If the “office” is defined by devices then “workplace” is defined by the ability to work from wherever those devices (and their users) are located. In this vein, “work” typically includes a requirement to access corporate data with mobile devices.

Data from the Techaisle 2015 SMB Mobility Adoption and Trends survey finds that more than 80% of small business employees and 55% of workers in midmarket firms require mobile access to company data. Providing this access and the applications, devices and solutions represents an enormous investment for SMBs that are typically very conservative in their IT budget allocations.

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By more than a 2:1 ratio, SMB respondents believe that mobility is a means of driving growth in the business. But mobility does not deliver business benefits painlessly. The introduction of mobility solutions has created new issues for IT management, and suppliers who can help to address these issues will gain favor in this community.

Addressing the needs of the “dual mode” user is a non-trivial issue. In the Techaisle survey, both small and midmarket firms report that users access a combination of business and personal resources via their business-connected (both corporate-owned and BYOD) mobile devices. This reinforces the importance of some of the solutions being currently used or planning to be used by SMBs. These are solutions that help manage mobile devices that deliver access to corporate information without downloading data and applications themselves (such as thin clients and Windows-as-a-Service) and methods of securing data when it is exchanged between mobile devices and external users and where users themselves move seamlessly between corporate and personal usage modes on devices that are connected to corporate networks.

Mobile devices are an essential component of mobility but mobility itself extends beyond hardware to applications, solutions and work habits. Techaisle’s 2015 SMB Mobility Adoption Trends research shows that the “dual mode” SMB user represents a specific problem for SMB IT staff and the challenges of supporting a mobile workforce go well beyond the device.

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Small and midsized businesses have different challenges in supporting the mobile workforce

Looking first at the small businesses, we see that managing TCO – which includes, in addition to typical IT expenses, service charges that are unique to mobile devices – is rated as the most significant challenge by small business respondents. These firms also struggle with the “on ramps” to mobility: finding appropriate suppliers and solutions and integrating multiple screens are also ranked in the top five challenges encountered by 1-99 employee firms in support of the mobile workforce.

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Midmarket firms also count TCO as their most significant challenge. Rather than struggling with mobility on ramps, though, midmarket firms are more concerned with security/data protection and mobile management. Network security, protecting corporate data on mobile devices and managing these devices are all top-five mobility challenges for midmarket IT – and further evidence of why mobility solutions addressing these issues are essential to this community.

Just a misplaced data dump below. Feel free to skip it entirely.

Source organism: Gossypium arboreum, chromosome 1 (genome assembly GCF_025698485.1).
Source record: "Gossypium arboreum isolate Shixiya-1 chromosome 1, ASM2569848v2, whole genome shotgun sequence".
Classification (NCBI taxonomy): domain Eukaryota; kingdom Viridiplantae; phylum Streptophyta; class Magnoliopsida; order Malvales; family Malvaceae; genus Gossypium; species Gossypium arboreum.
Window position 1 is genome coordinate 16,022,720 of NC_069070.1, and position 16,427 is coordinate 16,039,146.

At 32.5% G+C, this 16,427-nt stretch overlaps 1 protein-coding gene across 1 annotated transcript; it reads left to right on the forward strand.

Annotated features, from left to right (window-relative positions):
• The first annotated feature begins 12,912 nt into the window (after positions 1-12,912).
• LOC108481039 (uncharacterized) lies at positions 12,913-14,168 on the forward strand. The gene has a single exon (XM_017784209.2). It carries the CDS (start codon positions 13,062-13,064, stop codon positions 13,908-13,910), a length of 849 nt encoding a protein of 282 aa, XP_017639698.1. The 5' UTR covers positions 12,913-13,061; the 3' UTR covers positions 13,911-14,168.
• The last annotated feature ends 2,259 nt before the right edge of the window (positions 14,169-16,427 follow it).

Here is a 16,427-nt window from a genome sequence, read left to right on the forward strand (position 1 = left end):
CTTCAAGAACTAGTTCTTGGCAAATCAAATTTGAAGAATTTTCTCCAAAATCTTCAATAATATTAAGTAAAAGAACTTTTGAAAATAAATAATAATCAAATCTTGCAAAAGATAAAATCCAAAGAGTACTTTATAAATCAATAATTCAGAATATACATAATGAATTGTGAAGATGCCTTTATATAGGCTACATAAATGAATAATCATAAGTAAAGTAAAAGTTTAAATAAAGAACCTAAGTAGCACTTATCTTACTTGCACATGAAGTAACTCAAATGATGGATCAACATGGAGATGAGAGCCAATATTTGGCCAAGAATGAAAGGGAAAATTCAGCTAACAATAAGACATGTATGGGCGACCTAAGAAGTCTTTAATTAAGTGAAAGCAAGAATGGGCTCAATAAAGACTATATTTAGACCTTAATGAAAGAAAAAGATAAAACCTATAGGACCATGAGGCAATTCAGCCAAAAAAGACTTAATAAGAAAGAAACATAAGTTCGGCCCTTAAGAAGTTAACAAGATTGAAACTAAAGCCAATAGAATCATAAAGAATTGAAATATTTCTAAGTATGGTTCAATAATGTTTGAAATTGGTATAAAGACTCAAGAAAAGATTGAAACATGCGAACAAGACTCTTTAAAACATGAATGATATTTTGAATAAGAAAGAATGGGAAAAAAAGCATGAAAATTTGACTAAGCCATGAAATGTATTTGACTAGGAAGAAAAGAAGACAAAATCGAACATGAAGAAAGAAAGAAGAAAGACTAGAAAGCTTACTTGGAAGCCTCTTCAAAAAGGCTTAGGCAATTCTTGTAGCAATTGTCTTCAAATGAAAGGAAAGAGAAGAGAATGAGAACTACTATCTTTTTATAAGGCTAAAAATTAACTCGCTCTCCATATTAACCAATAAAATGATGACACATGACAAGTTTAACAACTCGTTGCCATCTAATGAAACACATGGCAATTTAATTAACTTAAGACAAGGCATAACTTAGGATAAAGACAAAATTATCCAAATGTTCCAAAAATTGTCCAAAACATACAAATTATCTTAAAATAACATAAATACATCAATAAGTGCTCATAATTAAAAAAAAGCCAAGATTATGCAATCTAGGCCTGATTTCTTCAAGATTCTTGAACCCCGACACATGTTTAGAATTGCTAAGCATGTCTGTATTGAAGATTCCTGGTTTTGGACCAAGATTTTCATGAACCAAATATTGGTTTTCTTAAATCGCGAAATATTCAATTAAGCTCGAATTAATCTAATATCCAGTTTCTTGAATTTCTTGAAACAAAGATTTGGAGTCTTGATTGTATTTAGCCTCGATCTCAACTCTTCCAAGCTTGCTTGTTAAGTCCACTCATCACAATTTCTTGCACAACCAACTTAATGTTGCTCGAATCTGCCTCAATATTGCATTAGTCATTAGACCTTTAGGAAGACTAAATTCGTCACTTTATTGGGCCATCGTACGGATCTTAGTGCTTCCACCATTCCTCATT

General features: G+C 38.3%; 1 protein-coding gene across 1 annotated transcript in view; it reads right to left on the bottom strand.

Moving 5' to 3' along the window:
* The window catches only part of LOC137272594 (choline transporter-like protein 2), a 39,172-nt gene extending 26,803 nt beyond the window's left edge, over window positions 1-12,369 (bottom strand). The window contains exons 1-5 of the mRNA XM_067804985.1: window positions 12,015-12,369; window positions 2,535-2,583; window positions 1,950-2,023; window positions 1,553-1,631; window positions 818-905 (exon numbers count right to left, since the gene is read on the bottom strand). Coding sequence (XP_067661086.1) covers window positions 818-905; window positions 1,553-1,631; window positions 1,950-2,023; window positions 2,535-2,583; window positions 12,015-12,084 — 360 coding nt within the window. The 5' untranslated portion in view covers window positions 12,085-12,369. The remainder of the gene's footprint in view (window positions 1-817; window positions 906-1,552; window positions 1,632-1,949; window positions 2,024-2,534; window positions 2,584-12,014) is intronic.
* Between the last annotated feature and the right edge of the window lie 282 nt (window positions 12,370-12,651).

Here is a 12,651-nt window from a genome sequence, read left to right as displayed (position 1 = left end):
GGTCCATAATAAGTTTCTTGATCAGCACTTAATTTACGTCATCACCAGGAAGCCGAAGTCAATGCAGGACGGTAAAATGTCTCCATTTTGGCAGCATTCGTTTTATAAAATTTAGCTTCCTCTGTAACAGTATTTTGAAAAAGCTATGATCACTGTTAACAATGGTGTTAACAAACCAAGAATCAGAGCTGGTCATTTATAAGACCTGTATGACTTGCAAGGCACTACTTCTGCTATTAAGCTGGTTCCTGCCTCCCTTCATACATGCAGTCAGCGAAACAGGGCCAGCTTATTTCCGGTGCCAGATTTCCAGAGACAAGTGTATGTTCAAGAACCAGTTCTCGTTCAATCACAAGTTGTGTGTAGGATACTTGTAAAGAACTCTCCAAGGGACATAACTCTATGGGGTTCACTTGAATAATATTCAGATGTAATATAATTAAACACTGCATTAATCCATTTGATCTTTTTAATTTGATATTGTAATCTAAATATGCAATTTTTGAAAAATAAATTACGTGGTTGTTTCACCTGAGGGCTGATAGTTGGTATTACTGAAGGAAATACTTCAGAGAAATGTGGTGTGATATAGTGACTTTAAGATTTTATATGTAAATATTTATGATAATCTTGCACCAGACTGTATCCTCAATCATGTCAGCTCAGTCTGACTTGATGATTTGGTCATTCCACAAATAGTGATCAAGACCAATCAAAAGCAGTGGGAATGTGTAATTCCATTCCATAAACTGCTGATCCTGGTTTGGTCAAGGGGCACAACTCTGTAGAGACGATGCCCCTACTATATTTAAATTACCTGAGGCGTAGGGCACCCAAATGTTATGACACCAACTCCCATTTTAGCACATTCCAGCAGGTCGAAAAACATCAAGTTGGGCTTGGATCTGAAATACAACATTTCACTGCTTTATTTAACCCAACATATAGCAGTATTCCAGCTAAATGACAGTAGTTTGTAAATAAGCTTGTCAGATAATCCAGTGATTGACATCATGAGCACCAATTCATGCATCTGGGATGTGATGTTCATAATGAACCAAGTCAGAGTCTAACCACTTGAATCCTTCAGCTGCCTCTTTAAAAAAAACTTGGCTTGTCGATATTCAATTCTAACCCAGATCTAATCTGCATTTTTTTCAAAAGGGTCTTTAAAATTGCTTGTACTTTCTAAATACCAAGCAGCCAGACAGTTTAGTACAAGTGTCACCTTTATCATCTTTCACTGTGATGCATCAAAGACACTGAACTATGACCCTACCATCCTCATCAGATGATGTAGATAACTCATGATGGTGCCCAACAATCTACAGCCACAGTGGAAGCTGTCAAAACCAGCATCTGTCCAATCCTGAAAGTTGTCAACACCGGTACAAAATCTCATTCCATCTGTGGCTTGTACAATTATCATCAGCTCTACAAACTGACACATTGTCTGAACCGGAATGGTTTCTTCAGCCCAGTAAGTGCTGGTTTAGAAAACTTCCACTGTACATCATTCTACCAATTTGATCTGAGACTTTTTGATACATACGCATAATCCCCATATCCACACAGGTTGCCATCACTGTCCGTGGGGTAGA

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Manageability drives SMB mobility solution supplier evaluation, especially in Midmarket

Techaisle’s 2015 SMB and Midmarket Mobility Adoption study shows that to emerge as leaders in the mobility solution market, suppliers will need to tailor their offerings and strategies to specific clusters within the SMB market. Successful suppliers will need to be cognizant of, and visible in addressing, key SMB selection criteria.

Figure below presents an analysis of SMB mobility solution evaluation criteria, tied to the attitudinal groups used for SMB segmentation analysis. This segmentation and perspective highlights how increased sophistication changes the requirements that SMB users have of suppliers.

techaisle-smb-mobility-solution-evaluation-criteria-image 

Small Business Segments
Within the small businesses, the Pre-IT segment is looking first and foremost for a trusted brand. These small business buyers opt for horizontal suppliers for their first step into mobility solutions. Data from other segments suggests that increasing sophistication leads to more exacting expectations.

Basic IT buyers are looking for help with managing BYOD and for effective customer support, while Advanced IT buyers look for assurances of information security, for manageability, and for suppliers’ credible brands.

Midmarket segments
“Manageability” is the most essential attribute for suppliers targeting midmarket firms. The basic IT segment is looking for assistance in supporting a large number of mobile platforms as a means of dealing with the BYOD needs of a larger (relative to small business) workforce, and/or as a means of supporting customer access to public systems.